3. The highest voted answer on 'How are we going to moderate answers?' says this:

    Answers must be tailored to the question. Any answer that consists solely of generic elements shall be summarily deleted. Generic elements are, for example, the application name, ad copy, subjective praise, or other general description

Now, we get moderators. They (we) start enforcing those policies. Originally, I would give advanced warning to an answer before deleting it. As we grew, though, that very quickly became unmanageable - I literally had a Trello board just for keeping track of which answers to delete when. Not fun.

Also, through that, I noticed that we had a very, very small percentage of users that even acknowledged that comment - let alone edited their answer. To this day, I smile every time someone actually edits or posts a new, good answer after we delete their old one - it's that rare of an occurrence.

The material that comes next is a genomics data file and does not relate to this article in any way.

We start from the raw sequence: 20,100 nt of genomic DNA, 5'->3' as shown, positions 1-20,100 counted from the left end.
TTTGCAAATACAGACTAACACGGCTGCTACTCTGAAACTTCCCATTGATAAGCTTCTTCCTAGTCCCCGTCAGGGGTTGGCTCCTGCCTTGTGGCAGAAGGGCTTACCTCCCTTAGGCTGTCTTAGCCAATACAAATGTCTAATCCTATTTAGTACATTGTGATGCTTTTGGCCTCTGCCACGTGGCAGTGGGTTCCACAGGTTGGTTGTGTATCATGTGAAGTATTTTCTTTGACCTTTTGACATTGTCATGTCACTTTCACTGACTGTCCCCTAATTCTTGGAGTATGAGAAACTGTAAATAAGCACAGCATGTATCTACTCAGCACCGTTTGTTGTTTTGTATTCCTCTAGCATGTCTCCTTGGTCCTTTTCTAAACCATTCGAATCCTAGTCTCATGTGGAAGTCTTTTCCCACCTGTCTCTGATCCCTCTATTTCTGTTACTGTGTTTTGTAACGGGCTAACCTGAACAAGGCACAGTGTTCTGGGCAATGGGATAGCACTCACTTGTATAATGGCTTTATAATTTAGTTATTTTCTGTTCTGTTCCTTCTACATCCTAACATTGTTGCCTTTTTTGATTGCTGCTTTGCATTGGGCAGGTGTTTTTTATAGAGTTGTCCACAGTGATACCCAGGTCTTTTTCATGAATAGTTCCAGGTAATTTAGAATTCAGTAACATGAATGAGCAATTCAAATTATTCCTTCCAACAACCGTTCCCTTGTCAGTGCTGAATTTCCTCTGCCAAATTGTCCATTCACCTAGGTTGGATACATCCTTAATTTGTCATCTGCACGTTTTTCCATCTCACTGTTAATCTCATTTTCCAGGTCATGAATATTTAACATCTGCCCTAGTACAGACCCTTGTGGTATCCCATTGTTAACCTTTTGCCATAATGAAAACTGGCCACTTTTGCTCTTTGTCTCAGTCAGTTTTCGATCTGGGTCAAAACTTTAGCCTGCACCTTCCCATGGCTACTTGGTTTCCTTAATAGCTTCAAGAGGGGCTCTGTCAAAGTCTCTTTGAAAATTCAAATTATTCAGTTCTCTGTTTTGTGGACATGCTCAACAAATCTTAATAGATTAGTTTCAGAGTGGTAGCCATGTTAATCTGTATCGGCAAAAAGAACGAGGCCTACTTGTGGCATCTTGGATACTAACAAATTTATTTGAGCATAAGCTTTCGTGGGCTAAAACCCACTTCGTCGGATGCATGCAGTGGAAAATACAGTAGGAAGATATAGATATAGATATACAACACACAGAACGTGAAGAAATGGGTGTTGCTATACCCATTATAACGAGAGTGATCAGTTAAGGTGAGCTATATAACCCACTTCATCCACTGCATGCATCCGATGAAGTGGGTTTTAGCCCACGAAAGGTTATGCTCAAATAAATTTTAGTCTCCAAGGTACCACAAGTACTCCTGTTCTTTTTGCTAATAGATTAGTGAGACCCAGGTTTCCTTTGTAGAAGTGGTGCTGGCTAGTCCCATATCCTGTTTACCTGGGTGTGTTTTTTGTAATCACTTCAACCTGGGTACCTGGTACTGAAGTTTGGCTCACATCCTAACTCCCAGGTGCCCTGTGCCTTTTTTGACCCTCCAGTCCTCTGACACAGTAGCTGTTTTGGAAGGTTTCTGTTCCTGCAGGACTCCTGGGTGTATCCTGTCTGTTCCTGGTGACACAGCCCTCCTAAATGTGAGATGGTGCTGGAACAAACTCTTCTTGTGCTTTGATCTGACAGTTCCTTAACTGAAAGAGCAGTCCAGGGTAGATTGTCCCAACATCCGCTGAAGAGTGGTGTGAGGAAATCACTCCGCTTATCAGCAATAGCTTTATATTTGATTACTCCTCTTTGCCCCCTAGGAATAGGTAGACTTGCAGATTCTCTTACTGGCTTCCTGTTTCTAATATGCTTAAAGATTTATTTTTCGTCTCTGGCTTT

I used to comment asking users to edit their answer, then flag it for moderator attention with a custom flag. This worked fine... until we remembered that users with <15 reputation can't flag. There goes that idea.

So I finally settled on asking them to just post a new answer. This is less work for moderators, and gets the answer up faster for the user. I realize, though, that part of the motivation for keeping the old answer is the upvotes already on it - somehow your answer managed to fly under the radar for a few months.

I'm going to change my standard comment to give the option of either flagging or posting a new answer.

But reiterating what others have said, this isn't random in any other way than that this was somehow the first time I'd seen that answer.